Politicians must stand up to the “bullshit” populist stereotypes about migration in Britain amid concerns that border control policies across the EU are putting people’s lives in danger, a top United Nations official has warned.
François Crépeau, the UN special rapporteur for migrants’ rights, criticised the British government’s recent decision not to support search and rescue missions in the Mediterranean, saying there could be terrible consequences for the tens of thousands of people setting sail in ramshackle boats in search of a better life.
Speaking to the Independent ahead of his arrival on a fact-finding mission to Italy – where a growing number of migrants are arriving by sea as they flee poverty, civil war and persecution in countries like Syria, Eritrea and Iraq – he also attacked the pervading narrative against immigration in the UK.
“The fantasy is that there is a core British culture that was created probably 2,000 years ago and carried on, and now it’s being threatened by all those barbarians that are coming to our gate,” he said. “This is utter bullshit, but who is going to say this? That is why I think we have a problem with political conversations that we can’t have.”
Mr Crépeau said he was particularly worried by the rise of populist and anti-immigrant parties across Europe – and the politicians who refuse to challenge them – as their moves could lead to more deaths in the Mediterranean.
Italy last month started winding down its search and rescue operation, Mare Nostrum, which it launched a year ago after 366 migrants and refugees drowned off the coast of the island of Lampedusa. The EU’s border agency Frontex will now run a patrol mission in a much smaller area and operating with less than a third of Mare Nostrum’s budget. Amnesty International and other human rights groups have warned that thousands more people will die as a result.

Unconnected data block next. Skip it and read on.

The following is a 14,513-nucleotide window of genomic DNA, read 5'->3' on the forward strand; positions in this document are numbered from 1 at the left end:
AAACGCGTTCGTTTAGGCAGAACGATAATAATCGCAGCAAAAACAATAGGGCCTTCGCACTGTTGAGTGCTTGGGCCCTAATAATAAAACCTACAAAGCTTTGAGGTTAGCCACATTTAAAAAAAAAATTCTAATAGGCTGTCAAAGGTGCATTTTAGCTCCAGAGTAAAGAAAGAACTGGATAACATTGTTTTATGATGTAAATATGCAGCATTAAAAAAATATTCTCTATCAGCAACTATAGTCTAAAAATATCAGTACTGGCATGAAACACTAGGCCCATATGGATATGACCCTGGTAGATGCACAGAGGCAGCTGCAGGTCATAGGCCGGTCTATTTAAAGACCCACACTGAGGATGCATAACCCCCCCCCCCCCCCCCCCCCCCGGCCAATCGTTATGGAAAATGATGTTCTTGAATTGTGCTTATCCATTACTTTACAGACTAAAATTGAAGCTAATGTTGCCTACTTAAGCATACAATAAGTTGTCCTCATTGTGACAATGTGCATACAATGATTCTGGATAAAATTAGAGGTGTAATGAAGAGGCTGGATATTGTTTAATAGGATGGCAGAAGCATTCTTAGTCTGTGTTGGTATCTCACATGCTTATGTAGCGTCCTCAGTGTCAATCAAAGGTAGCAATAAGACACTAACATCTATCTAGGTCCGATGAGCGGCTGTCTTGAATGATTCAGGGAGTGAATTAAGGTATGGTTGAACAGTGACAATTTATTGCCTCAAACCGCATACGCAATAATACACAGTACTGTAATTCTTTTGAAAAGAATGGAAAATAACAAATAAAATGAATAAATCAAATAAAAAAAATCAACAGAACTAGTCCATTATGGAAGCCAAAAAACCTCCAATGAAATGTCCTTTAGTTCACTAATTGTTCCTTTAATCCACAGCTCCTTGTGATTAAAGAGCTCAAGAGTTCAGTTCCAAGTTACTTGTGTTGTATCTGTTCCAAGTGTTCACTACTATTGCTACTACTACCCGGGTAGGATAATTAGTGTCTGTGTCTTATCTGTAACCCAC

But the British government said in late October that it would only supply one expert to the new Frontex mission, with the Home Office arguing that stopping search and rescue missions would deter migrants from setting sail on dangerous journeys in the first place. Organisations working with migrants say this is simply not true.
“Not supporting search and rescue operations means letting them die. This is what happens, if you don’t search and rescue them; they die. If we accept that, I think we go well beyond the moral boundaries of our political system.”
As well as battling populist political forces, Mr Crépeau said there are powerful economic forces working to maintain the status quo – whereby economic migrants are attracted to the EU by jobs but often work illegally, earning well below the minimum wage and living in poor conditions. But they are unwilling to speak out for fear of being removed from the country.
“We have found a system to subsidise a series of sectors of our economies by people who have no power and can be exploited at will,” said Mr Crépeau. “This was the slavery system in the old days.”
As well as rehousing refugees, the EU needs to look into opening up more legal avenues for migrants to come to fill the jobs, he said, adding that it was a “multicultural, diverse, open society” that created “Cool Britannia” in the 1990s. “If Britannia is ruled by the Ukip, or with Ukip-type policies, it is not going to be cool.”
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